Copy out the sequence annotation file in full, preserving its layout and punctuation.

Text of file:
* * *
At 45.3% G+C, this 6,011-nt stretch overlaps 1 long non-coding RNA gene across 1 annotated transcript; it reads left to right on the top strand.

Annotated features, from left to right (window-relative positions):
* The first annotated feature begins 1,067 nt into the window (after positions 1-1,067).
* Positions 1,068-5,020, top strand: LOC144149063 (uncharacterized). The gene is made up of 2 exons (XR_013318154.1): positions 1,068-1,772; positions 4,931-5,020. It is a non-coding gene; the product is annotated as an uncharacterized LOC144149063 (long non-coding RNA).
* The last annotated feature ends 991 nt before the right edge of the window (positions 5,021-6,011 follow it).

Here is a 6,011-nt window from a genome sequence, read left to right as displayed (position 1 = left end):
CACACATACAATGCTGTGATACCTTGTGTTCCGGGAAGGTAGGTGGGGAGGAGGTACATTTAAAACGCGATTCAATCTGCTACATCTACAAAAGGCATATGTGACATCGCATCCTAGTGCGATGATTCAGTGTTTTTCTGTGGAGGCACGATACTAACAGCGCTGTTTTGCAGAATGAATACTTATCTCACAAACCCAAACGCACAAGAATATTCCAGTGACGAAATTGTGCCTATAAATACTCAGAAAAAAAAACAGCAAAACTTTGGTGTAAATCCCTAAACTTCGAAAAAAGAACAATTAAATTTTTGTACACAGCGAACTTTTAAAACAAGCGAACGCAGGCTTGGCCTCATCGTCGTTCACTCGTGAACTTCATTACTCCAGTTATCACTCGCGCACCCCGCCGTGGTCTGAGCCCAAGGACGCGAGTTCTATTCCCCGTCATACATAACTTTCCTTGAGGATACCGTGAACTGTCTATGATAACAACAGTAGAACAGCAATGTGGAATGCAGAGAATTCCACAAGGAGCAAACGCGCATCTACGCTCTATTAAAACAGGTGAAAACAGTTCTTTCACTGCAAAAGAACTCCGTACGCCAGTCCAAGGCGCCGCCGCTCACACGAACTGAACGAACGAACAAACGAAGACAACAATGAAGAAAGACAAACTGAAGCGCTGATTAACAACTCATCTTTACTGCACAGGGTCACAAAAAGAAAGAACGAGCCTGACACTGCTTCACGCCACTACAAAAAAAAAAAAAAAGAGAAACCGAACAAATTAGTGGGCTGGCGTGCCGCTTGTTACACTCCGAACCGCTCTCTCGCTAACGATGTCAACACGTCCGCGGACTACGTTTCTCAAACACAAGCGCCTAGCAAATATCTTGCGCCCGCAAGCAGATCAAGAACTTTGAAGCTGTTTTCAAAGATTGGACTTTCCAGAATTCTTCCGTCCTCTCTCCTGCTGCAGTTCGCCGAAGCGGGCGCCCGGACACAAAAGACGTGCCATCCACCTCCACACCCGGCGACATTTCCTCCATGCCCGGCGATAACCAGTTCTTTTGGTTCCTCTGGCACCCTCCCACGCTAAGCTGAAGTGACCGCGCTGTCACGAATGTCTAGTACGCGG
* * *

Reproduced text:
At 45.3% G+C, this 6,011-nt stretch overlaps 1 long non-coding RNA gene across 1 annotated transcript; it reads left to right on the top strand.

Annotated features, from left to right (window-relative positions):
* The first annotated feature begins 1,067 nt into the window (after positions 1-1,067).
* Positions 1,068-5,020, top strand: LOC144149063 (uncharacterized). The gene is made up of 2 exons (XR_013318154.1): positions 1,068-1,772; positions 4,931-5,020. It is a non-coding gene; the product is annotated as an uncharacterized LOC144149063 (long non-coding RNA).
* The last annotated feature ends 991 nt before the right edge of the window (positions 5,021-6,011 follow it).

Here is a 6,011-nt window from a genome sequence, read left to right as displayed (position 1 = left end):
CACACATACAATGCTGTGATACCTTGTGTTCCGGGAAGGTAGGTGGGGAGGAGGTACATTTAAAACGCGATTCAATCTGCTACATCTACAAAAGGCATATGTGACATCGCATCCTAGTGCGATGATTCAGTGTTTTTCTGTGGAGGCACGATACTAACAGCGCTGTTTTGCAGAATGAATACTTATCTCACAAACCCAAACGCACAAGAATATTCCAGTGACGAAATTGTGCCTATAAATACTCAGAAAAAAAAACAGCAAAACTTTGGTGTAAATCCCTAAACTTCGAAAAAAGAACAATTAAATTTTTGTACACAGCGAACTTTTAAAACAAGCGAACGCAGGCTTGGCCTCATCGTCGTTCACTCGTGAACTTCATTACTCCAGTTATCACTCGCGCACCCCGCCGTGGTCTGAGCCCAAGGACGCGAGTTCTATTCCCCGTCATACATAACTTTCCTTGAGGATACCGTGAACTGTCTATGATAACAACAGTAGAACAGCAATGTGGAATGCAGAGAATTCCACAAGGAGCAAACGCGCATCTACGCTCTATTAAAACAGGTGAAAACAGTTCTTTCACTGCAAAAGAACTCCGTACGCCAGTCCAAGGCGCCGCCGCTCACACGAACTGAACGAACGAACAAACGAAGACAACAATGAAGAAAGACAAACTGAAGCGCTGATTAACAACTCATCTTTACTGCACAGGGTCACAAAAAGAAAGAACGAGCCTGACACTGCTTCACGCCACTACAAAAAAAAAAAAAAAGAGAAACCGAACAAATTAGTGGGCTGGCGTGCCGCTTGTTACACTCCGAACCGCTCTCTCGCTAACGATGTCAACACGTCCGCGGACTACGTTTCTCAAACACAAGCGCCTAGCAAATATCTTGCGCCCGCAAGCAGATCAAGAACTTTGAAGCTGTTTTCAAAGATTGGACTTTCCAGAATTCTTCCGTCCTCTCTCCTGCTGCAGTTCGCCGAAGCGGGCGCCCGGACACAAAAGACGTGCCATCCACCTCCACACCCGGCGACATTTCCTCCATGCCCGGCGATAACCAGTTCTTTTGGTTCCTCTGGCACCCTCCCACGCTAAGCTGAAGTGACCGCGCTGTCACGAATGTCTAGTACGCGG